• France has introduced “Digital Services Tax” also known as “GAFA Tax” (an acronym of the main US targets: Google, Apple, Facebook and Amazon) at the rate of 3% on gross revenues derived from digital activities which has been majorly provided to French consumers.
• Business will be liable to the French DST only when the group receives revenue in consideration of taxable digital services during previous year in excess of following:
> Euro 750 million for taxable digital services supplied worldwide; and
> Euro 25 million for taxable digital services supplied in France.
Note: User’s IP address will be used to determine whether or not the user is located or present in France.
|India||• India has introduced the concept of “Equalization Levy” vide Finance Act 2016.
• As per the said provision, where any resident or nonresident having PE in India makes a payment for specified service to a non-resident who doesn’t have a PE in India and aggregate consideration exceeds INR 10 lakh in a financial year.
• This EL will apply at the rate of 6% on gross consideration for any specified service payable to non- resident.
• Further, India has introduced “Equalization Levy 2.0” vide Finance Act 2020.
• Under EL 2.0, a non-resident ecommerce operator is required to pay 2% equalization levy on value of e-commerce supply or service on quarterly basis.
• Please be noted that the concept of “Equalization Levy” is a temporary measure on taxation of e-commerce as India has deferred the provisions of “Significant Economic Presence” (SEP) till AY 2022-23 as per budget 2020.
• Furthermore, India classifies all digital products under a different head: Online Information Database Access and Retrieval services (OIDAR)
• All such products and services under OIDAR are subject to an 18% GST and there is no threshold for tax registration.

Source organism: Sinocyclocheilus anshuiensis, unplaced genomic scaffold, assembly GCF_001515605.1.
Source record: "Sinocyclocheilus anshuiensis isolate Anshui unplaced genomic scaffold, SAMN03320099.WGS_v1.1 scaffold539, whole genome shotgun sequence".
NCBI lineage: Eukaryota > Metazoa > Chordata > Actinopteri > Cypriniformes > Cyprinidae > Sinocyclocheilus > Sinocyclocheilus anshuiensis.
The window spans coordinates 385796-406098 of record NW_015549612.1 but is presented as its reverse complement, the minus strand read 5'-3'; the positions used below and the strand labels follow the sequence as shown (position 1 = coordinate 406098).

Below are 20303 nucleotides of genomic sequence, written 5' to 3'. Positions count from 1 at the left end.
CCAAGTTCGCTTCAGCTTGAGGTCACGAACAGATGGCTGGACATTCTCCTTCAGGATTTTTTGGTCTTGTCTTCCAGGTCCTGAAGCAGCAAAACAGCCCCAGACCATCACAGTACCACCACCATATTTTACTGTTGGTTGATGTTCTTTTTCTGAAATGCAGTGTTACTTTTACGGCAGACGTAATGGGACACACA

|Malaysia||• Malaysia has introduced “Digital Service Tax” which brought foreign suppliers of digital services into scope from start of 2020.
• If the value of services rendered exceeds the threshold of RM 500,000 for a period of 12 months, the foreign supplier is required to collect Malaysia service tax of 6% on their sales to Malaysia based customers.
|Japan||• Digital supplies made by foreign enterprises to Japanese customers will be subject to “Japanese Consumption Tax” (JCT)
• Foreign businesses supplying digital services to Japanese consumers will have to account for 10% consumption tax
|Singapore||• Singapore will impose goods and services tax (GST) at the standard rate of 7% on imported digital services.
• This will cover all digital services including downloads, subscription based media, software programs, electronic data management and support services performed via electronic means.
|Australia||• Australia has introduced a 10% GST on sales of low value goods to its consumers by non-resident e-commerce companies.
• This includes digital services such as streaming or downloading of movies, music, apps and e-books.
|Russia||• Russia has introduced VAT rate of 20% on all foreign enterprises that sell digital products to Russia based consumers.|
(The views expressed above are strictly the personal views of the author and do not represent views of any organization)